March 19, 1950 (d. 2011)
Alert Bay, BC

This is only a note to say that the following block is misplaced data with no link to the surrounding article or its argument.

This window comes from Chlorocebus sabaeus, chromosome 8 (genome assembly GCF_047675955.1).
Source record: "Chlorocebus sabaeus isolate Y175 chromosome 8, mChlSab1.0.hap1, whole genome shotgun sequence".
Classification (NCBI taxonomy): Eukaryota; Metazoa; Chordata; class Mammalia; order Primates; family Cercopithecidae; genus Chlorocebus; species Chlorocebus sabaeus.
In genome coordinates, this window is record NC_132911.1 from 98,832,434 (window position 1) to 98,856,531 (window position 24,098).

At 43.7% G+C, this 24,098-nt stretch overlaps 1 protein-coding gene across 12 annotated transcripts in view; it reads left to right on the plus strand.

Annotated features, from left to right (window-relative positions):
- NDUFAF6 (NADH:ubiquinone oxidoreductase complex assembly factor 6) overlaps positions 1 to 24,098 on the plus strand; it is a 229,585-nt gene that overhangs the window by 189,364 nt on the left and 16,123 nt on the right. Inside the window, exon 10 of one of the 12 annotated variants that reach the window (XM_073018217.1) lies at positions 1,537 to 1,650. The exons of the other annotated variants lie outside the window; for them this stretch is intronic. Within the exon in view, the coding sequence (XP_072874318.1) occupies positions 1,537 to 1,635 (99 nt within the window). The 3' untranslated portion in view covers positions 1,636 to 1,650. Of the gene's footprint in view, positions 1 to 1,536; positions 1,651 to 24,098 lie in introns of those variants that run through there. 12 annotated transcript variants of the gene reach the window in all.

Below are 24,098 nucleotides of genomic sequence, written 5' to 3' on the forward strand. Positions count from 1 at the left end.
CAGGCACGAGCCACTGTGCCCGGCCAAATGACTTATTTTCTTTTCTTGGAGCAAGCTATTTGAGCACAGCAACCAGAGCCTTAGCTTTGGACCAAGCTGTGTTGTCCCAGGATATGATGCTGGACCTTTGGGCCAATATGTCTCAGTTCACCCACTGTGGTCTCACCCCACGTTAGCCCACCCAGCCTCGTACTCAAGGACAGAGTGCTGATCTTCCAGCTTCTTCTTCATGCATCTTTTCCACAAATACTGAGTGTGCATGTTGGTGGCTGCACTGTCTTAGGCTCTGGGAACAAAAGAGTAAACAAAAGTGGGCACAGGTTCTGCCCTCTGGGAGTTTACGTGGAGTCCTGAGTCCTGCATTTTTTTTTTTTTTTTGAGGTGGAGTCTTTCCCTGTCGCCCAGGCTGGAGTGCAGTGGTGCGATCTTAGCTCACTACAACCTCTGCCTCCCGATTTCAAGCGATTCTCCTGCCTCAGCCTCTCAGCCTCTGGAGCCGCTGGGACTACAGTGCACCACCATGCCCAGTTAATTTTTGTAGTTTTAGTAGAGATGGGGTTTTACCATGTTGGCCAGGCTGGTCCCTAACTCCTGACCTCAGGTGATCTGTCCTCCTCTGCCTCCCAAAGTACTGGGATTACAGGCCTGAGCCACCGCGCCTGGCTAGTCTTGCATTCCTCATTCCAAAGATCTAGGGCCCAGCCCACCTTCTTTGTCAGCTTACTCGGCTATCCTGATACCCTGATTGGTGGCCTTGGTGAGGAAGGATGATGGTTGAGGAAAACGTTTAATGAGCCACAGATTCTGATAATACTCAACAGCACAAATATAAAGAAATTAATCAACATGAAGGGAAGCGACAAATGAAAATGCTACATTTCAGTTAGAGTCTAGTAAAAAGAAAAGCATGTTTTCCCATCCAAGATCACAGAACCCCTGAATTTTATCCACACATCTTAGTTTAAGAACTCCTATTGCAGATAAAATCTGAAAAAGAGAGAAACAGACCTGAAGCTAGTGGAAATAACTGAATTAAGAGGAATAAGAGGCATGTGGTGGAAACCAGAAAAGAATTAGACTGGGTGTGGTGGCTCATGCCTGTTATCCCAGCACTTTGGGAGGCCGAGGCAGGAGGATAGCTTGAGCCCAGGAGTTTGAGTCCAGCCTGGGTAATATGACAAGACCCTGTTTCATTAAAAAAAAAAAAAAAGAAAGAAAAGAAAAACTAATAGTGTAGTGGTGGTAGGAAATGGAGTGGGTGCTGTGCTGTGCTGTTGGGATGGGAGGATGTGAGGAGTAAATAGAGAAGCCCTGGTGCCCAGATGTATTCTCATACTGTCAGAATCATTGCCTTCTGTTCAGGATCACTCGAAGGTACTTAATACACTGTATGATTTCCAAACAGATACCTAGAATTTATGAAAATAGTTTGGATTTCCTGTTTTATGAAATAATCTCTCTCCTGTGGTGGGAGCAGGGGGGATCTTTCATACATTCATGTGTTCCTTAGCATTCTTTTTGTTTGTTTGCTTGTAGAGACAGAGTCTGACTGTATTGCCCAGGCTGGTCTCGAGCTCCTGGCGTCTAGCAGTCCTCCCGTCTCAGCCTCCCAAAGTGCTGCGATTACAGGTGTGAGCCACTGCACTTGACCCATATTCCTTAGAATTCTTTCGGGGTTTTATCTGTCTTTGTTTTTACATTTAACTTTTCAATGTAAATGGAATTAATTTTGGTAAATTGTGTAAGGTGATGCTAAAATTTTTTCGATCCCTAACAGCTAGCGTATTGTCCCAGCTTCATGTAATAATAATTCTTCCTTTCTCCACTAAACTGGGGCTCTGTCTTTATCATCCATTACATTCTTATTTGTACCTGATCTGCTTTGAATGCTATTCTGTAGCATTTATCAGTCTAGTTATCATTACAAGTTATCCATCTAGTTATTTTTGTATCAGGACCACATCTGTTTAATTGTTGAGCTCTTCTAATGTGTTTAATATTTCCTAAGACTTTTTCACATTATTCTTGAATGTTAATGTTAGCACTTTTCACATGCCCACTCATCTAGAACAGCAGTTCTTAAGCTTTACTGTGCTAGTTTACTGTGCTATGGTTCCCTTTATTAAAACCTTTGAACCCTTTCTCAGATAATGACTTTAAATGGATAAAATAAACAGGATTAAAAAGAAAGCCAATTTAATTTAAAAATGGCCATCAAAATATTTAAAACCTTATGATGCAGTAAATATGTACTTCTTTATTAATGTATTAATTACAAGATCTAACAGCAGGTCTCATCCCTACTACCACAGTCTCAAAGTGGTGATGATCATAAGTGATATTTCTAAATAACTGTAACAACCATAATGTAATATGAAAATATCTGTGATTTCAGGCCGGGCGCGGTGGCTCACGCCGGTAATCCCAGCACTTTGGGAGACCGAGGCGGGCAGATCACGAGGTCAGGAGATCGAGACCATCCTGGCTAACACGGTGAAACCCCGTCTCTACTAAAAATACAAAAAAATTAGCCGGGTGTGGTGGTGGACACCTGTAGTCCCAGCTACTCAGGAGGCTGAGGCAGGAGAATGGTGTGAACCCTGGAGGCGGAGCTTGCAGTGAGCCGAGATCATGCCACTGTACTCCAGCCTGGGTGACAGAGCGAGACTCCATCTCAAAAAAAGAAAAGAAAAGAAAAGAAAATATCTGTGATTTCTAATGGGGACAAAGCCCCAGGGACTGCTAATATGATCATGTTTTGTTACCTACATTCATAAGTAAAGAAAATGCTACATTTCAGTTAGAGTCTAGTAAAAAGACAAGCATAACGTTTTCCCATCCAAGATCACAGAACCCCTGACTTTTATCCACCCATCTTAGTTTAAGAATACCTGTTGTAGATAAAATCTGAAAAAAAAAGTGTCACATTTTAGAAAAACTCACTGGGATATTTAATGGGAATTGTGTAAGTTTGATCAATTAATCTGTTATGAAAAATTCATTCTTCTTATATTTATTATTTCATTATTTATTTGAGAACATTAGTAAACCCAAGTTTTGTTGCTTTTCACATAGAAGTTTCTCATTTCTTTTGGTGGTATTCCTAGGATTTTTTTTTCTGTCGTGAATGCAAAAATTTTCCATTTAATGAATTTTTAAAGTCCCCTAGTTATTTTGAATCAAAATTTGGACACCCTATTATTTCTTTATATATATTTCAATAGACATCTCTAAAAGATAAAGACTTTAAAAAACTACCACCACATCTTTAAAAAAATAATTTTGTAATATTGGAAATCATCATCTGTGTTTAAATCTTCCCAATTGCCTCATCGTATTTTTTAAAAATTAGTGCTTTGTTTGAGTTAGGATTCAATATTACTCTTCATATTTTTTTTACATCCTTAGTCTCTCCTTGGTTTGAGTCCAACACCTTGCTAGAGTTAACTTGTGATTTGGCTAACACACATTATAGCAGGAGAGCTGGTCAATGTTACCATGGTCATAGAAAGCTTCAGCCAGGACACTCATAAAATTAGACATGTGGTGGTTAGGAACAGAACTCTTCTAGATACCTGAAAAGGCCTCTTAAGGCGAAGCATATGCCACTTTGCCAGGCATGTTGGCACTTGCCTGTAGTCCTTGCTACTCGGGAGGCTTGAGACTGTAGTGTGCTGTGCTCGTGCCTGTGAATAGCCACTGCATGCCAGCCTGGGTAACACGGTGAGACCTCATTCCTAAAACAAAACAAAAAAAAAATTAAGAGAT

Russell Smith came from a prominent family. His maternal grandfather was Isaac Abraham, Chief of the Walas Kwakiult at Fort Rupert. Edith Dawson, his maternal grandmother, was the daughter of Chief Amos Dawson of the Mamalekala Tribe of Village Island. Russell’s mother, Elizabeth Abraham, was a member of the Thunderbird Clan. She was the bearer of the oral history of the family genealogy, and a maker of button blankets and aprons. Russell began wood carving in 1968, before working on the Guildford Island longhouse at the Pacific Science Centre in Seattle, WA, in 1970. His mother taught him to make button blankets and his cousin, Kwakwaka'wakw artist Lloyd Wadhams, introduced Russell to silver work and precious metals. In 1977, Russell received training on advanced smithing techniques, such as repoussé, from Bill Reid, Gerry Marks, Phil Janzé, and the English goldsmith, Peter Page. In 1980, Russell's work was included in the The Legacy exhibition at the Royal BC Museum in Victoria, BC. In addition, he learned the Kwakwaka'wakw language, and was very active in Kwakwaka'wakw dancing and dance history. Russell passed away in 2011.